Against Malaria Foundation
The Against Malaria Foundation (AMF) distributes long-lasting insecticide-treated mosquito nets to prevent malaria infection in high risk regions of 35 countries in Africa, Asia and South America.
What’s the need?
● Malaria kills half a million people every year and 400 million fall ill every year.
● 61% of these deaths are children aged under 5 (260,000), and malaria is the world’s single largest killer of pregnant women.
● In 2017 there were an estimated 219 million cases of the disease compared to 217 million the year before, and an estimated 435,000 deaths from malaria globally, compared with 451,000 estimated deaths in 2016, and 607,000 in 2010.
● Nearly 80% of global malaria deaths in 2017 were concentrated in 17 countries in the WHO African Region and India; seven of these countries accounted for 53% of all global malaria deaths: Nigeria (19%), Democratic Republic of the Congo (11%), Burkina Faso (6%), United Republic of Tanzania (5%), Sierra Leone (4%), Niger (4%) and India (4%)
What they do (program details)
● AMF receives and reviews proposals from charities that need bed nets. When a proposal is approved, AMF purchases long-lasting insecticide-treated nets (LLINs) and works with partners who implement distributions and ensure use in areas with endemic malaria.
● After distribution, AMF requires household surveys to be conducted every 6 months for 3 years to understand the condition and usage of the nets that have been distributed.
● AMF publishes detailed pre-distribution and post-distribution reports on its website to which the public has full access.
● 100% of donations received by AMF is used to purchase nets. The cost of nets alone is $2.00 each; the full cost including delivery is estimated at $4.53, or $4.22 excluding in-kind contributions from governments.
Evidence of impact of intervention
● Malaria nets are proven to be effective - saving 5.6 lives each year for every 1000 children protected with LLINs
● General data on net distributions shows correct usage rates between 60-80%
● In a small-scale study, spot visits found that 70% of nets were being used correctly
Evidence of impact of charity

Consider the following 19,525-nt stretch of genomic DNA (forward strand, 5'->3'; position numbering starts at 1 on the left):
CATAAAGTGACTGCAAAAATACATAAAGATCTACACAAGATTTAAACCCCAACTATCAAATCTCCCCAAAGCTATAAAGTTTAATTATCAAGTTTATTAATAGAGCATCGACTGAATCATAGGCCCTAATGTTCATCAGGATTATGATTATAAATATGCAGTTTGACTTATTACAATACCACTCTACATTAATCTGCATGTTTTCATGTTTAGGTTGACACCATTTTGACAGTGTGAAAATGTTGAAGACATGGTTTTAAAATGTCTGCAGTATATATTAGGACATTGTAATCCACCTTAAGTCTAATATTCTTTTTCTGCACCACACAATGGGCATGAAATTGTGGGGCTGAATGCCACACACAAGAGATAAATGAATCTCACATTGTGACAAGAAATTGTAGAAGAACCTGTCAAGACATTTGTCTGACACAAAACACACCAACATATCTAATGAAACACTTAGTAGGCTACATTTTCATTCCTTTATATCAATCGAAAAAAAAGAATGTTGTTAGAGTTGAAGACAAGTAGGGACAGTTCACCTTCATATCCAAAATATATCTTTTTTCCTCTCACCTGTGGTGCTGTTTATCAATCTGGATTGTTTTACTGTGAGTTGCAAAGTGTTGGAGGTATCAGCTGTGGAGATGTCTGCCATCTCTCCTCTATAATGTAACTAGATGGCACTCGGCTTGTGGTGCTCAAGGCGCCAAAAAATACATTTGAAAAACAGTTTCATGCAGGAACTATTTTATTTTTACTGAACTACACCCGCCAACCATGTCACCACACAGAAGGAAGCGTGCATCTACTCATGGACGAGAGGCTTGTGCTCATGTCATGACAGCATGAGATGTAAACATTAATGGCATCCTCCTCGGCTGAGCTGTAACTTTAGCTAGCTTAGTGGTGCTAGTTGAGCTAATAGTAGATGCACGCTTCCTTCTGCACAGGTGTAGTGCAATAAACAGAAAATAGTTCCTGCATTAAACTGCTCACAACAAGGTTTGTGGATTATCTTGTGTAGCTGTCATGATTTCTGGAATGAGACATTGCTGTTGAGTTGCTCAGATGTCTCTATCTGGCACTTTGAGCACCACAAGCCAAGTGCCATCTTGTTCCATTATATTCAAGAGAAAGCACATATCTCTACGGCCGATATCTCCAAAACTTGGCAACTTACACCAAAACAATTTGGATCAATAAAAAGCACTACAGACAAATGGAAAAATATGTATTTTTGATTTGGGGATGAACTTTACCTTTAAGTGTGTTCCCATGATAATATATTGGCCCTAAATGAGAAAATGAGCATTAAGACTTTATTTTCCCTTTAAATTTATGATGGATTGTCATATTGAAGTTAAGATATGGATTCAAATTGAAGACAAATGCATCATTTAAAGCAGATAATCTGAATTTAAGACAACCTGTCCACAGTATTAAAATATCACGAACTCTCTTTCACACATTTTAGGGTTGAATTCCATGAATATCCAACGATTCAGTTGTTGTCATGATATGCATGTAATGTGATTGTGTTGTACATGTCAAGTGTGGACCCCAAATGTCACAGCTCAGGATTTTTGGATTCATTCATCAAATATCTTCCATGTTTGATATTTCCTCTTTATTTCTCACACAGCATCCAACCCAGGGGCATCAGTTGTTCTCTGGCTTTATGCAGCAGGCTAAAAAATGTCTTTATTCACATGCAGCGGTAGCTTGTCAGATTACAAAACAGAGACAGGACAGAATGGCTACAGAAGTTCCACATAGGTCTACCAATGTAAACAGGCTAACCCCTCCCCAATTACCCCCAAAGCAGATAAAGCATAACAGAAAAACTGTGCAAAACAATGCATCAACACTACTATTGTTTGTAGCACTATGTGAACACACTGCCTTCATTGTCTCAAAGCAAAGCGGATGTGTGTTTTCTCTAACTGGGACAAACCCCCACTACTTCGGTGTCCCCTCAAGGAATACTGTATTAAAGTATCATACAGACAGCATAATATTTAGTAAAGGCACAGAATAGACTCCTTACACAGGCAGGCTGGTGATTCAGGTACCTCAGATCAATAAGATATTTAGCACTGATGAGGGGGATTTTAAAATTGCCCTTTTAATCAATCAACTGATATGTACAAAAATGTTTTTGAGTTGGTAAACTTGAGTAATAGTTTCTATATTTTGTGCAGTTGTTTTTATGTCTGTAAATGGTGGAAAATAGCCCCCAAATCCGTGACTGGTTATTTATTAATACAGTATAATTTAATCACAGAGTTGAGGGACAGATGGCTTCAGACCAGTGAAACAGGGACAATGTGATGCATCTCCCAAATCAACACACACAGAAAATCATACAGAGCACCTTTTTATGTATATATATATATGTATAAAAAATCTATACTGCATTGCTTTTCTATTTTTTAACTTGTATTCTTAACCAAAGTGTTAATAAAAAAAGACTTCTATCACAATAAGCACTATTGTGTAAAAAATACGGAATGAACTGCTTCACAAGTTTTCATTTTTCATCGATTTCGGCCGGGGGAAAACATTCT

● AMF's contributions accounted for 14.2 million nets in 2015-2017; and it has distributed approximately 53 million nets in total by February 2019.
● AMF also closely tracks % of nets hung, used correctly, in working condition at 6-month intervals for 3 years following distribution
● AMF’s process for publishing distribution information and metrics is highly transparent:
○ AMF makes public each distribution, number of nets, geography, distribution status and donor
○ AMF publishes photos, proposal, and post-distribution report for almost all distributions; video for most; and post-distribution surveys (AMF reports 95% compliance with reporting process)
○ Facilitate decisional transparency through articulation of distribution assessment process and pipeline transparency through stage-level status of proposed distributions
Plans for 2019
● According to Givewell, as of August 2018 AMF is expected to sign agreements for distributions totalling $48 million and have discussions about distributions that would cost an additional $65 million. These funds would entirely fund distributions in the DRC, Zambia, Togo, and Uganda as well as other countries.
● AMF has signed an agreement with the DRC Ministry of Health to fund 11.8 million nets for distribution from April to December 2019. This represents 40% of DRC’s long-lasting insecticide treated net (LLIN) need for the 2019 portion of their three-year rolling universal coverage campaign. Remaining uncertainties
● Potential insecticide resistance
○ Reports have shown that mosquitos in certain areas have developed some resistance to the insecticide used in standard nets distributed and that such resistance is growing stronger over time. However, GiveWell notes that there are no high-quality studies on its impact on the nets’ effectiveness and experts generally agree that insecticide treatment nets remain a highly cost-effective intervention after the discount.
○ AMF has also started distributing a new kind of nets - PBO nets - in areas with insecticide resistance. On top of the standard pyrethroid insecticide, PBO nets incorporate piperonyl butoxide, which is a synergist that inhibits the metabolic enzymes that grants immunity in mosquitos. PBO nets were recommended by WHO to combat insecticide resistance in 2017 and a recent study in 2018 shows it generates a 32% reduction in malaria prevalence comparing to standard nets.
○ AMF is currently conducting a study on the topic to learn more and is working with partners to develop new kinds of insecticide treated nets (ITNs).